This is a question from James Carmichael on YouTube.
Quitting Drinking and Going to Bars and Clubs (Transcript)
First of all, I was never really into going to clubs, so I can’t really answer that part of the question. I presume that it’s similar, much the same as going to bars.
I can only really talk about my own experience; I think everyone is going to be different.
I think it’s a difficult thing to do for a number of reasons. My biggest reason was I just found it boring. I found everything that was going on around me boring. The whole reason I was there in the first place was to drink. Take that out of the equation… it just didn’t work for me at all.
The Odd One Out
The thing about drinking is you’re generally going to be mixing with people who are doing the same thing. You’re mixing with drinkers. That tends to be your one bonding element, the one common element that binds everyone together. I think when you take that out of the mix, there’s a certain element of distrust there. People don’t like it when, all of a sudden… this thing that everyone does, everyone goes in [to the pub] and has their few pints at the end of the day, all of sudden you’re there and you’re not drinking anymore.
I found people were looking at me differently, they tried not to treat me differently, but it was obviously going to happen. If you think about it, when you go in and you have a few pints, you need the first two or three pints to relax and chill out and just get into the whole roll of the thing. You need to get away from your day job, into the relaxed mode. And then you start to let down your guard, you start to laugh and joke, you start to just act the fool etc.
When you’re drinking water, you don’t get any of that. You stay at the beginning. You don’t go beyond that level. You might start relaxing; I never did though… because you’re not getting the one thing that you were always in the bar for. So your brain is always missing this one thing.
Our group of friends used to always get into the round. I’d buy a round of drinks, and then it would go to the next person, and the next person. When you’re not drinking, it’s nearly impossible to do that. Or it’s very expensive. Because you’re drinking maybe a diet coke, or whatever it is you’re drinking, I was drinking water. By the time they’d finished their first pint, I’d only be half way through my first water. Unless I was thirsty so the first one would go down quickly, but then the next one…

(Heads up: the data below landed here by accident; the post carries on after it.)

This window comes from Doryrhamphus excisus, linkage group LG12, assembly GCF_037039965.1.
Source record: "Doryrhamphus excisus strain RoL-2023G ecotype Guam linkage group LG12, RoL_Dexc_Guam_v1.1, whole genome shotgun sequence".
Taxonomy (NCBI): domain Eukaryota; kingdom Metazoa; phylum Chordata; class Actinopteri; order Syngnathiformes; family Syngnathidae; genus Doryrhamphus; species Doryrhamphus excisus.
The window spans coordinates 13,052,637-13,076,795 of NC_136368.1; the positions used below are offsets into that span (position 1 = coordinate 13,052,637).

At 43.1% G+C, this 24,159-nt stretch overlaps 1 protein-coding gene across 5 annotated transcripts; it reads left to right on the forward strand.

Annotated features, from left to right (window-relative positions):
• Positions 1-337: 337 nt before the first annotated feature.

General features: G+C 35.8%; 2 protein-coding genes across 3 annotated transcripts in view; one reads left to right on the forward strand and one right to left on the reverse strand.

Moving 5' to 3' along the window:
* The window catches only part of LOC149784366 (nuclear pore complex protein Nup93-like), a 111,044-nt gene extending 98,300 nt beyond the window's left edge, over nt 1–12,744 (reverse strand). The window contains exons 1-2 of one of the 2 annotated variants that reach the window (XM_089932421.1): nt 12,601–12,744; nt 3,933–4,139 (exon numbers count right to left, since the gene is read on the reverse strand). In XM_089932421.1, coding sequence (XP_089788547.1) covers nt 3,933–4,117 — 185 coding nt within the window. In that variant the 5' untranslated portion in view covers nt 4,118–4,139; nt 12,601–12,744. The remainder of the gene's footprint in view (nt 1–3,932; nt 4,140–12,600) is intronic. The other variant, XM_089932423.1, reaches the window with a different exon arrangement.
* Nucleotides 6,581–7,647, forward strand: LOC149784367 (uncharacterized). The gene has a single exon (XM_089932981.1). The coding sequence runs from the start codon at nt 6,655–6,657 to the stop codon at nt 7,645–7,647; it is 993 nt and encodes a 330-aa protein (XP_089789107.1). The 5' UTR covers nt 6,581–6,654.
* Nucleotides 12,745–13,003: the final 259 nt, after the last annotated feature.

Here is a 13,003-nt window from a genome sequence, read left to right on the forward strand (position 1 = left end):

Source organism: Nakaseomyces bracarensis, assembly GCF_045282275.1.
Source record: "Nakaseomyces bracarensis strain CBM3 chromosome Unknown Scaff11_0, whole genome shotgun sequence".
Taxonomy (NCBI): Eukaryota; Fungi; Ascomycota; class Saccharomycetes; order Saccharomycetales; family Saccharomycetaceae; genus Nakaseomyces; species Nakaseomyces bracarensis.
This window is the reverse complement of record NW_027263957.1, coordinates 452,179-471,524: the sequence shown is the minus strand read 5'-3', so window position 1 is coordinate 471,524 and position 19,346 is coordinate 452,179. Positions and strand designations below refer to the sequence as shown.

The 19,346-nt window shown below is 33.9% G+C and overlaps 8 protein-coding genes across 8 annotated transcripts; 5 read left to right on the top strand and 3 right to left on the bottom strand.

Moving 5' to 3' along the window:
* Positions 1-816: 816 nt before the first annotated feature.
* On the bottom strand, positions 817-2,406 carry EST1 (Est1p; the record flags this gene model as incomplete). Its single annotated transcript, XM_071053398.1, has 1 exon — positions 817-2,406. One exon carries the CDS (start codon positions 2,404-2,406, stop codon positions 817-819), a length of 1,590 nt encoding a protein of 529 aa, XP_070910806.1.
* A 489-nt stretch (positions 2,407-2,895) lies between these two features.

It’s very difficult to drink the same volume of liquid when it’s not alcohol. It’s the biggest marketing trick ever, to convince people that their thirst is being cured by alcohol. It doesn’t cure you thirst at all. It makes you thirstier. The more you drink, the more you want. And you’ll keep going until you’re heading is spinning or you’ve run out of money. It never cures your thirst. But your thirst is being cured by the water.
The round doesn’t work [for the non-alcohol drinker]. Then eventually you’re just left out of the round. And it’s another way that you’re left out of the group.
I never really went to bars anyway after I left Ireland. For the last year that I was drinking, I was only drinking when I was going out with my family, on social occasions, that kind of thing, or obviously with a meal. The most of my drinking was being done at home. It’s so cheap to get wine over here, or beer from the supermarket, dirt cheap…
For me, would I still do it, no! I wouldn’t go near pubs. I’d go into a pub to have a meal. I’d have no problem with that, even with people drinking around me. I’m doing something. I go into a pub now to watch a match. Again, I’m actually doing something. I’m focusing, there’s a reason to go there. But to actually go to a pub and sit with all your mates while they’re drinking and you’re not, I think it’s just too much. You get left out. You get the piss taken out of you, which is no problem. But, you’re isolated; you become more and more isolated from the group. People [the drinkers] don’t want you around. They don’t want somebody sober there. Not in my experience anyway!
Thanks for visiting the site.
Until next time…
Onwards and Upwards!
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